by Harold Burstein
The development of monoclonal antibodies and other inhibitors of specific molecules, fully utilizing the insights learned from molecular techniques such as comparative microarrays and protein expression patterns, has led to the development and FDA approval of several agents for the treatment of breast cancer, such as trastuzamab (Herceptin, targeting HER-2 positive tumors) and lapatinib (Tykerb, targeting tumors with mutated/overexpressed EGFR 1 and 2). Other agents specifically targeting the estrogen receptor, the aromatose pathway and microtubule dynamics, fulvestrant (Faslodex, targeting the ER specifically in breast cancer cells), and letrozole (Femara, targeting the aromatose pathway), raloxifene (Evista, a selective estrogen receptor modulator), ixabepilone (Ixempra, a ?-tubulin inhibitor) have also been approved for various stages and specific settings in breast cancer treatment. The current challenges in the field include further targeting of these agents as part of specific strategies for each patient (biomarker testing, pharmacogenetics, etc.), as well as follow-up and management of adverse events.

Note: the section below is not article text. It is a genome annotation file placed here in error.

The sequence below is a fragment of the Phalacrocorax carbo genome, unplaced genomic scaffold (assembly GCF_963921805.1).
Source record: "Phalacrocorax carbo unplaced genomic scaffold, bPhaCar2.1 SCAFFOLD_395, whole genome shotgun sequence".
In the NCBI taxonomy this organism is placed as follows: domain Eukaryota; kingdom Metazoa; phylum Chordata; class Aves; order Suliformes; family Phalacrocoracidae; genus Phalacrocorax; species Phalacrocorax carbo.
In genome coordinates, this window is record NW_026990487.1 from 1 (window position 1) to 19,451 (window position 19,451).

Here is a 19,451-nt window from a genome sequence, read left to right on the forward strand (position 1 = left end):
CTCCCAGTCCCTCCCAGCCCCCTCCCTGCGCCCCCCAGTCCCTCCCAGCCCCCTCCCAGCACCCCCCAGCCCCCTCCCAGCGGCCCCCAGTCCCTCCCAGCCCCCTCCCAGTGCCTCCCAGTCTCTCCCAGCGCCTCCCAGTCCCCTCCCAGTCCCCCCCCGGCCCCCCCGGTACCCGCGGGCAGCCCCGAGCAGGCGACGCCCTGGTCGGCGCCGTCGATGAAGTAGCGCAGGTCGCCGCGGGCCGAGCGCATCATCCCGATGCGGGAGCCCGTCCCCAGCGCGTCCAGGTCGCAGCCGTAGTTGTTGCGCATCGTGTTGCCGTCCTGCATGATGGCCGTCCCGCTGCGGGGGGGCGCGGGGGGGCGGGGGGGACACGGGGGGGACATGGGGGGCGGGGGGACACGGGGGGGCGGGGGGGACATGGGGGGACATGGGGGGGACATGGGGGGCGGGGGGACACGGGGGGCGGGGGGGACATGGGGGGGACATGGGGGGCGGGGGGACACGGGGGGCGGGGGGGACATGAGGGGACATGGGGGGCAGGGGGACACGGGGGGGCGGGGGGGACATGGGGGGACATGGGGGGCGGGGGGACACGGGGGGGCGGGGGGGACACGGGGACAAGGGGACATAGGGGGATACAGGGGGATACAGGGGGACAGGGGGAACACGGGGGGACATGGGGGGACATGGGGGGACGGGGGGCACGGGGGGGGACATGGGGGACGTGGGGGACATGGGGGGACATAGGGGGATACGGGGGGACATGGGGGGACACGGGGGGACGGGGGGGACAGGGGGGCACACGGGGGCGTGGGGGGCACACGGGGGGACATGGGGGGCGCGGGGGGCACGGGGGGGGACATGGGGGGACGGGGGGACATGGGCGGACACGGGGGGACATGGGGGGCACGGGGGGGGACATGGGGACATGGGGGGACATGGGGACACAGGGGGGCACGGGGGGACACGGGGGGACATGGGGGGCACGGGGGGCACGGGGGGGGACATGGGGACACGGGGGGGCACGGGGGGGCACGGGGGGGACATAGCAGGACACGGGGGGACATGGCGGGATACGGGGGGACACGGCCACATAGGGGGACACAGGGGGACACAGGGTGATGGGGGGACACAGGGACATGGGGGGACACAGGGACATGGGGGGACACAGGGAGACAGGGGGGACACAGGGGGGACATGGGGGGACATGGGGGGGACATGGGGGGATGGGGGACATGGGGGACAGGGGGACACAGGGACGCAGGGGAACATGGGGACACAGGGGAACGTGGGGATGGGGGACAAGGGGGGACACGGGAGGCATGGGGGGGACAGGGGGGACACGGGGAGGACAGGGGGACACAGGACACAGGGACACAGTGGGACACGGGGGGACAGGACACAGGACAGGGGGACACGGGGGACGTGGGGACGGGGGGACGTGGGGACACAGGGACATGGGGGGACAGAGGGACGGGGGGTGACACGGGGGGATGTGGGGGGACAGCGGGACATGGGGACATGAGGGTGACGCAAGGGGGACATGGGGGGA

Part of the Oxford American Pocket Notes series, this volume provides clinicians with the ultra-concise, evidence-based, current information and insight on implementing the latest treatment strategies, including targeted agents, into clinical practice. This portable volume is intended to provide quick, easily accessible guidance for the practicing oncologist, oncology care staff (including nurses and PAs) as well as the primary care practitioner, on the mechanism of action, dosing and administration and adverse effects of the approved targeted agents.
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